‘Censored’ is a series of eight free evening lectures taking place at the National Print Museum from September 2014 to August 2015.
The advent of printing in fifteenth-century Europe meant that texts, ideas, and opinions could be reproduced and diffused on an unprecedented scale. In response, most European countries established new institutions, laws and other mechanisms to censor the press. Ireland was no exception. This series will look at the ways in which the press was regulated in this country from the arrival of printing in 1551 to the late twentieth century. Speakers will discuss literary, political and religious works that have been censored; consider the ways in which printers, booksellers and authors were reprimanded for publishing controversial texts; and reflect on the various ways in which press regulation has changed over time.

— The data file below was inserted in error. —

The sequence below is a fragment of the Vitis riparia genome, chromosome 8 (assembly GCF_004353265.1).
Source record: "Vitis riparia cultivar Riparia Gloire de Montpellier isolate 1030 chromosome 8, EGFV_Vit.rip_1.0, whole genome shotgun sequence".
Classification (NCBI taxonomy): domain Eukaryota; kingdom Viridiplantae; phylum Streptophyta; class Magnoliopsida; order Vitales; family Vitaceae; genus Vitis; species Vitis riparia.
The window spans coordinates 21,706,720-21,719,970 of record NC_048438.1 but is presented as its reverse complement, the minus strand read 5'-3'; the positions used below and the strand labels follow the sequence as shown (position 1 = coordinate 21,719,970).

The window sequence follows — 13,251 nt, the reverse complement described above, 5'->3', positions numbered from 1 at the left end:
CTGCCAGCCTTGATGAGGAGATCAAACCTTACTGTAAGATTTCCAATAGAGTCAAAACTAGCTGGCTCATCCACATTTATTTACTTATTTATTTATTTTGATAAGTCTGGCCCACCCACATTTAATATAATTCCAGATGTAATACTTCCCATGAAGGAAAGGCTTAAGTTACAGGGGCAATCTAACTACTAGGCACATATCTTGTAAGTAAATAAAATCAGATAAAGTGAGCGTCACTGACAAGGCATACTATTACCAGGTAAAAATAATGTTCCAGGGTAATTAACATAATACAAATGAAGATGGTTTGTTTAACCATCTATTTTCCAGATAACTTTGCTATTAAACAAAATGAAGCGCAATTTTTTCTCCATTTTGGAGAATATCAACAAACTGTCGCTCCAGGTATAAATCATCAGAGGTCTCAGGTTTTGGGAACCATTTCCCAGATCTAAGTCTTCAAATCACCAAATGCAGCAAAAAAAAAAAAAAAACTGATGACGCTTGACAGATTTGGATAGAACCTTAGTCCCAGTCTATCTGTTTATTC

Lectures will take place on the first Thursday of each month at 6.30pm. Please visit the National Print Museum website, or call 01 6603770 for further details.
Part 1, Lectures 1-4
Lecture 1: Thursday, 4 September 2014
Prof Ray Gillespie (NUIM): Preserving the minds of the lower orders: censorship and freedom in early modern Ireland.
Lecture 2: Thursday, 2 October 2014
Dr Eamon Darcy (NUIM): ‘Regulating the printed word and the tongue’: Censorship in seventeenth century Ireland
Lecture 3: Thursday, 6 November 2014
Dr Suzanne Forbes (UCD): ‘False, scandalous and seditious’: Politically motivated press censorship in early eighteenth-century Ireland.
Lecture 4: Thursday, 4 December 2014
Prof. James Kelly (DCU): The Control of Print in Eighteenth Century Ireland
Details of Part 2 of the series will be announced in the National Print Museum’s February-July 2015 Events Guide.